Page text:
The use as feed water for the cooling tower and adiabatic air cooling also pays off. The (cooled) condensate is fully desalinated water, so it is ideally suited for evaporation in these plants in order to use the enthalpy for cooling. This decreases both the need for purified water by around 1,000 m³/year and the need for sludge removal due to reduced salt enrichment. The costs formerly entailed in wastewater disposal and cooling of the waste condensate are also largely eliminated.

Learning objective

The new testing building was put into operation in February 2017, the technical building services, to which the use of the waste condensate belongs, are still being tested. In addition, only a few test bays were moved in to begin with, so that only a small portion of the cooling capacity expected in the completed building is required. It is therefore too soon to draw a comparison between expectations and what has been achieved.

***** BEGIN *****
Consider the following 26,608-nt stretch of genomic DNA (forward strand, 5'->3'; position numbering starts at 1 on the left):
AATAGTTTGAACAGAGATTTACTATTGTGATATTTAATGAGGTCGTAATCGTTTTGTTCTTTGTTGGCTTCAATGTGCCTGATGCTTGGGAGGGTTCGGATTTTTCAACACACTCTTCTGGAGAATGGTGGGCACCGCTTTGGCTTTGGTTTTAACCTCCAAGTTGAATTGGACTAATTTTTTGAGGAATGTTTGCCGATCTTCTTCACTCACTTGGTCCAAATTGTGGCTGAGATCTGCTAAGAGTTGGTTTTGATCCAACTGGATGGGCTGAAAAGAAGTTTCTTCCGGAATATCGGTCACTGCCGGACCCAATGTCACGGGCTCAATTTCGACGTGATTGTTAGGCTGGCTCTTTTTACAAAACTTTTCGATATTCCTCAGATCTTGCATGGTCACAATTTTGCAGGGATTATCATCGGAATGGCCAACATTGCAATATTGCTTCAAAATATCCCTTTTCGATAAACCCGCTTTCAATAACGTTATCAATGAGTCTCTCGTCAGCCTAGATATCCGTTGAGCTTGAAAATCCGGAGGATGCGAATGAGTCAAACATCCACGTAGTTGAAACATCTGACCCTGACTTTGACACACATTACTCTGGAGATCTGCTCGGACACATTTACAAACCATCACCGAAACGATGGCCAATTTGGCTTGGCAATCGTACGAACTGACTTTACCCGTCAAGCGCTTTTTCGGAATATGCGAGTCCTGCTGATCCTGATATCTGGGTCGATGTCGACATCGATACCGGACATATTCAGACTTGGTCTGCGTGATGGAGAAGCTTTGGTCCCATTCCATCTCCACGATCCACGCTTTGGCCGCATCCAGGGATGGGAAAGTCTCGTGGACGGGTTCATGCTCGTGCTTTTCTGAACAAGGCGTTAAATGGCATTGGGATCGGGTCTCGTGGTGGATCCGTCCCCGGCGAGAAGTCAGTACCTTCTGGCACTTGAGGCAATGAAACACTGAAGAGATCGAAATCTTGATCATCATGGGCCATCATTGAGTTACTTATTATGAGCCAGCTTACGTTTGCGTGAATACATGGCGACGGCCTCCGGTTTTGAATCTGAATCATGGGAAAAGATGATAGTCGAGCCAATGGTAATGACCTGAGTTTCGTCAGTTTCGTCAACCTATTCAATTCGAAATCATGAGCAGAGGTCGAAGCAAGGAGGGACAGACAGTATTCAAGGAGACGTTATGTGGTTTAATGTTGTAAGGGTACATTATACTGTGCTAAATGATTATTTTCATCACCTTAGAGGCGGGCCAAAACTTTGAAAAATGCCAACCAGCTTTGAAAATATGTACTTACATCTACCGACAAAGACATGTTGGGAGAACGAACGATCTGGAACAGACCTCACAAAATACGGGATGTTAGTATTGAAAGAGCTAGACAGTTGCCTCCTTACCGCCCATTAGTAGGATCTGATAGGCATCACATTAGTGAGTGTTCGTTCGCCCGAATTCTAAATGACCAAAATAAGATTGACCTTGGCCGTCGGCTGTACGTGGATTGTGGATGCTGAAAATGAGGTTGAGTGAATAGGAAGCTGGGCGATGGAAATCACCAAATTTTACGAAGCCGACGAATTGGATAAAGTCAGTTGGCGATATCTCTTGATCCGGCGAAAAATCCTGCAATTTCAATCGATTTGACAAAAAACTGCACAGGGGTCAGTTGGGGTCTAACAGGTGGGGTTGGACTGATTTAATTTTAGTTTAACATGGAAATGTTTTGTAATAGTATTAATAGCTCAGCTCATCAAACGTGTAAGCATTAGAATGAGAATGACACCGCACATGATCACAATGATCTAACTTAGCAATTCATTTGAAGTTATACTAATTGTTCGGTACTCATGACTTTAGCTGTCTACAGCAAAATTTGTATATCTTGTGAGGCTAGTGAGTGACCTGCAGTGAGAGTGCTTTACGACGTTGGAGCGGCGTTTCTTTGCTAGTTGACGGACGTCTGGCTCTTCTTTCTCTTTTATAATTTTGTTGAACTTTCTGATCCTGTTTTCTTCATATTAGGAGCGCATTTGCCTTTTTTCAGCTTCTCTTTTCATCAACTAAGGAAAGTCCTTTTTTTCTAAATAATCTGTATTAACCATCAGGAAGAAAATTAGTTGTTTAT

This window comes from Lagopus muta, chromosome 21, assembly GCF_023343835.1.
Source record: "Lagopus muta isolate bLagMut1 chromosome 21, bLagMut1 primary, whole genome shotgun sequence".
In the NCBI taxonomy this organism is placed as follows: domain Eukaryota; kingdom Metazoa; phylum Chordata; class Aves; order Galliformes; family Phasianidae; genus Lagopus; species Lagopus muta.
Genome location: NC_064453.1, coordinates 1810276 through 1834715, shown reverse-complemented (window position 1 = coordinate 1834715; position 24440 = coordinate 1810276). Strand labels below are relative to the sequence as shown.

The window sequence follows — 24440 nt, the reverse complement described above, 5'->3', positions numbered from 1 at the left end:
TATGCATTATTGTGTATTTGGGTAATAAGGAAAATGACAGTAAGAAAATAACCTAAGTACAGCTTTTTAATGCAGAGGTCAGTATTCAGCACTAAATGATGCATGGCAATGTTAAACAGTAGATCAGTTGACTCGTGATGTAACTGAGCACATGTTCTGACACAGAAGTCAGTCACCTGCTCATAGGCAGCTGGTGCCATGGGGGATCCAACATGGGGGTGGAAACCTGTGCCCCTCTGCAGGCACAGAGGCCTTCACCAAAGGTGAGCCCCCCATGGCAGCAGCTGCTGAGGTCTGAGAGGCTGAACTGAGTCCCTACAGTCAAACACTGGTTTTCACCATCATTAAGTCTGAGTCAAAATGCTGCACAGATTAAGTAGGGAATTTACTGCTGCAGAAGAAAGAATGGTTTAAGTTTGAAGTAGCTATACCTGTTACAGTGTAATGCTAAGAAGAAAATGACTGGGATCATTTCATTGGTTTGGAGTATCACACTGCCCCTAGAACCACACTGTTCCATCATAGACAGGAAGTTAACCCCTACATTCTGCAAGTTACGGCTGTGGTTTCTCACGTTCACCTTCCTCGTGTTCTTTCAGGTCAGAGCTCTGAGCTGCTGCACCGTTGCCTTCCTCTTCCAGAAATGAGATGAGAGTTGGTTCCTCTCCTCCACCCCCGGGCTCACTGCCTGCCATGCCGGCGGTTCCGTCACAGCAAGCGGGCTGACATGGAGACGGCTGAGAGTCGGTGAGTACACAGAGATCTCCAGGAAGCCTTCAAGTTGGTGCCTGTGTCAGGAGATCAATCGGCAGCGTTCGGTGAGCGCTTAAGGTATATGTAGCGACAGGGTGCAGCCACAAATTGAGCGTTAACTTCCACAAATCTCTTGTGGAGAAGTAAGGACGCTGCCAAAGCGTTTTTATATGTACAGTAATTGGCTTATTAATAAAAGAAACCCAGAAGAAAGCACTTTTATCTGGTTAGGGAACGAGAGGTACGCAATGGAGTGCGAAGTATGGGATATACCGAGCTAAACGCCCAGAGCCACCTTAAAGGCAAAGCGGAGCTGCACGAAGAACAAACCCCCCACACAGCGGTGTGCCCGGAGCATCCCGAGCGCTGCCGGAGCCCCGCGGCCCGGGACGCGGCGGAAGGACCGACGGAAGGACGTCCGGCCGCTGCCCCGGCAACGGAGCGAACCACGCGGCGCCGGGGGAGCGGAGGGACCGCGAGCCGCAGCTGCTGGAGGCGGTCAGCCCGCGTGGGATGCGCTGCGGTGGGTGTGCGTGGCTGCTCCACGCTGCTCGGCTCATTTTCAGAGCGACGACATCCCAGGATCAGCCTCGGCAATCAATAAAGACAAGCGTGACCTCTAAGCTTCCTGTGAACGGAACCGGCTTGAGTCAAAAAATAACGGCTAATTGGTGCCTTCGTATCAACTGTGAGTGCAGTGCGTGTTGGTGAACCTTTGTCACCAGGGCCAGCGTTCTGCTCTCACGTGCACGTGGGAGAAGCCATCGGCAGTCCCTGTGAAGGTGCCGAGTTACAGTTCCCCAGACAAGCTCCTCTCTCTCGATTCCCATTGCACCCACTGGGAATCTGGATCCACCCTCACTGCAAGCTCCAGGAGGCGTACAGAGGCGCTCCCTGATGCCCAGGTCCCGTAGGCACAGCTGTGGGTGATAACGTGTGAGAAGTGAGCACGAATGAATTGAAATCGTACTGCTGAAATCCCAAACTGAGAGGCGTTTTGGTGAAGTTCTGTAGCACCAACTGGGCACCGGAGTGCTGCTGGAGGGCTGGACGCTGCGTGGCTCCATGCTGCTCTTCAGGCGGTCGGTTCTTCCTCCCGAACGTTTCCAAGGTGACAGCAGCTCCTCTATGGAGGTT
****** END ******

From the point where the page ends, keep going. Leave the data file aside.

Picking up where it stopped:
It has been demonstrated since October 2016, however, that heating buildings by means of waste condensate and energy recovery via cross-flow heat exchangers actually works, at least in principle. In colder weather in winter 2016-2017, additional heating energy did have to be supplied in the form of district steam. This was also due to the fact that the actual amount of hot condensate that accumulated in the plant fell short of planning expectations. Although this extends the payback period of the concept, it does not alter its fundamental suitability for sustainable resource conservation. In the future, efforts will be made to re-use the condensate in particular areas of other sections of the plant.